A Short Introduction to Superannuation
"Superannuation", or just simply "super", is the universally used Australian term for a pension or retirement fund. There is some suggestion that the use of the term "superannuation" is a consequence of lump sum payments being more a feature of retirement schemes in Australia than appear to be the case elsewhere in the world, and there is some truth to that view.
Superannuation funds have existed in Australia since the late 19th century, but until the mid-1980's they were generally limited to the professional, white collar employees of large corporations and public servants. During the 1980's superannuation began to become a feature of many industrial awards, but coverage still remained far from widespread.
In 1992 the Federal Government introduced the Superannuation Guarantee (SG) scheme which required employers, with very few exceptions, to provide a minimum level of superannuation support each financial year for their employees. Funds within superannuation could not be accessed until preservation age, then at least age 55, and in the years that followed the SG contribution rate has increased steadily, if irregularly, until it currently stands at 9.5% of an employee's ordinary time earnings. The chart below illustrates how the SG has increased over the last 20 years and how the rate is scheduled to again increase over time to 12% in 2025.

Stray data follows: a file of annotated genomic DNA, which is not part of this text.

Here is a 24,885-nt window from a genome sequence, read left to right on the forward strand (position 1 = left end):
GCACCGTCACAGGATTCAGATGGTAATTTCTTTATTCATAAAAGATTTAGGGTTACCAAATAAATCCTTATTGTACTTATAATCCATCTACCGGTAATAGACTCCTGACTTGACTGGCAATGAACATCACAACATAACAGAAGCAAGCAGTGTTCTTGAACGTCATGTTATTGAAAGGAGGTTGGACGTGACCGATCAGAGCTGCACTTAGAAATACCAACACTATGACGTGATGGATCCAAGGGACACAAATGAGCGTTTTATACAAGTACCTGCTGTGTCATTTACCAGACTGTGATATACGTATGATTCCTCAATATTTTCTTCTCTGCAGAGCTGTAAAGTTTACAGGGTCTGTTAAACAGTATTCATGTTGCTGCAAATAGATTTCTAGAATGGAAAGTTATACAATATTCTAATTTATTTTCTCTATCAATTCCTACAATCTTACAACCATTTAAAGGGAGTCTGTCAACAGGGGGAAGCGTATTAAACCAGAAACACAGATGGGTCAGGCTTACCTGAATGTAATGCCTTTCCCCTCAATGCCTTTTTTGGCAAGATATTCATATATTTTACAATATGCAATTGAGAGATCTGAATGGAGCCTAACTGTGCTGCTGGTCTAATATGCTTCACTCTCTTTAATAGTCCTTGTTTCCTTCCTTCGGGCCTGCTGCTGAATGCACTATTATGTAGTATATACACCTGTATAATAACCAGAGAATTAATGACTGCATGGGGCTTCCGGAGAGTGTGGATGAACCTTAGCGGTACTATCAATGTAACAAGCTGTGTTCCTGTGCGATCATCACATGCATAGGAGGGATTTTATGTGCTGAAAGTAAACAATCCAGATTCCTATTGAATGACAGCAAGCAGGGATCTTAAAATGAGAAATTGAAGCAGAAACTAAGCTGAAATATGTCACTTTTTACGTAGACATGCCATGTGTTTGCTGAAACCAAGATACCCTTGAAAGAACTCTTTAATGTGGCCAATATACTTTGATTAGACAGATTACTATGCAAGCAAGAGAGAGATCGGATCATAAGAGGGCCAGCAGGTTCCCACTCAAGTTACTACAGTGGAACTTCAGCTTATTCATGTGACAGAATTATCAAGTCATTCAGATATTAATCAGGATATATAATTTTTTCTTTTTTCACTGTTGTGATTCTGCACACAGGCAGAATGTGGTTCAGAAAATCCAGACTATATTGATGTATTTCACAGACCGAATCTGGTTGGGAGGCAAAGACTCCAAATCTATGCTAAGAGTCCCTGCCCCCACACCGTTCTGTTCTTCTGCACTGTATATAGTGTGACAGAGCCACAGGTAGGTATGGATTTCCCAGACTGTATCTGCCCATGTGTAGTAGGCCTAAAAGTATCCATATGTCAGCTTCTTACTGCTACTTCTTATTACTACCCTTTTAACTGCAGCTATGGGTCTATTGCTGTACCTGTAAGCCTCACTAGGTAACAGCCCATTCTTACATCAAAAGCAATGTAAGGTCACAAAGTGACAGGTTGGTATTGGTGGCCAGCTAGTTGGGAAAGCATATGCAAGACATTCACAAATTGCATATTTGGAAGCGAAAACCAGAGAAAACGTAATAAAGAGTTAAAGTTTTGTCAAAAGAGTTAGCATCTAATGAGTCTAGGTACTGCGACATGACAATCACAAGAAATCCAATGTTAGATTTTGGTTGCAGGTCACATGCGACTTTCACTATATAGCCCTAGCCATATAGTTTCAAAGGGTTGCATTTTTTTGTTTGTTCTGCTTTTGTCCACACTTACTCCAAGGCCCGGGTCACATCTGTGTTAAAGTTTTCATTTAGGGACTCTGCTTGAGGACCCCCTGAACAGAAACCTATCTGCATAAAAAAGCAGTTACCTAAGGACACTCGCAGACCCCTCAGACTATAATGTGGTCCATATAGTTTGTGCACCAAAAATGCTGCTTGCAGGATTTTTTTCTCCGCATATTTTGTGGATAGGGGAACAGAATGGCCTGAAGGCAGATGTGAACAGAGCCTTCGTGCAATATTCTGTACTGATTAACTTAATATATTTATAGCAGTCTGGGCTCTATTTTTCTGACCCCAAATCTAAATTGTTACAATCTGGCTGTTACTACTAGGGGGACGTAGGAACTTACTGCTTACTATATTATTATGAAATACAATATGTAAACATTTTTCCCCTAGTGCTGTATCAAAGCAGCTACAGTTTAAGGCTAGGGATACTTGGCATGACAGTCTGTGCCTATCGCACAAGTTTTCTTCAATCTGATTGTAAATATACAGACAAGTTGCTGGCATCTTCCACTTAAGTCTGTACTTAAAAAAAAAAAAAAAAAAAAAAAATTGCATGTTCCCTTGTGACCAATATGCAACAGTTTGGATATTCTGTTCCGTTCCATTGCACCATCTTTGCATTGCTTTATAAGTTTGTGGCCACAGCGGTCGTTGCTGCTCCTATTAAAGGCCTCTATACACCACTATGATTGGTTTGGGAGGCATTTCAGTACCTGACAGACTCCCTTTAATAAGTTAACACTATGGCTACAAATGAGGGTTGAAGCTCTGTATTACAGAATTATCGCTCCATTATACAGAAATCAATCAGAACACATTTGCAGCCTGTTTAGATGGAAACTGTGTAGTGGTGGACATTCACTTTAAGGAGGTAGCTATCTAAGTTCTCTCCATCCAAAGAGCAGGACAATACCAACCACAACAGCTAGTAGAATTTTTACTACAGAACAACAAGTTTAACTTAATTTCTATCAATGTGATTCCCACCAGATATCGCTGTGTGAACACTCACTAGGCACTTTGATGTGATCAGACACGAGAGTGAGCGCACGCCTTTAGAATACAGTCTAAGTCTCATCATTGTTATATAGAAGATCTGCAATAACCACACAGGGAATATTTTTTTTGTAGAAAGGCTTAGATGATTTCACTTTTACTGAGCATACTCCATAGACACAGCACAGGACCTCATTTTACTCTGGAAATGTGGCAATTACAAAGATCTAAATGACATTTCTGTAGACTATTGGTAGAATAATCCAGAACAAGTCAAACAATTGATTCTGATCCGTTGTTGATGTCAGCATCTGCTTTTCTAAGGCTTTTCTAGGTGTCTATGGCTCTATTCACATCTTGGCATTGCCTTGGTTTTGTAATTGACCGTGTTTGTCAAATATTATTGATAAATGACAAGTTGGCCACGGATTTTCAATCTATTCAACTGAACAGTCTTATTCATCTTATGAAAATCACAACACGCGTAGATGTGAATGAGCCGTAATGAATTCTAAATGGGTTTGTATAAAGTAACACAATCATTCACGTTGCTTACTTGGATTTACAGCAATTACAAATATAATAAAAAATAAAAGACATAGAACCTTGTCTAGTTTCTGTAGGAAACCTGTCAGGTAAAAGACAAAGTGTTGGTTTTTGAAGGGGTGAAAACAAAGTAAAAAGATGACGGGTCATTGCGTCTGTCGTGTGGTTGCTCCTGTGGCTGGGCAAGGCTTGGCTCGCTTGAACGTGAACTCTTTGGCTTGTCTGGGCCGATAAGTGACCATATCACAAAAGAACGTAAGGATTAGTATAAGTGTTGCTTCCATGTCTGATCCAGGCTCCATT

Australia's approach to providing retirement incomes has been said to rest on "three pillars", comprising:
- A means tested and publicly funded Age Pension;
- Compulsory private savings through the SG payments; and
- Voluntary private savings, within and outside Super, supported by taxation concessions and direct government payments for low income earners.
Apart from the SG, individuals have been able to make additional contributions to Superannuation - both before tax and after tax - subject to certain annual caps, which have tended to reduce over time. See our section, Contributing to Super, for more details in this regard.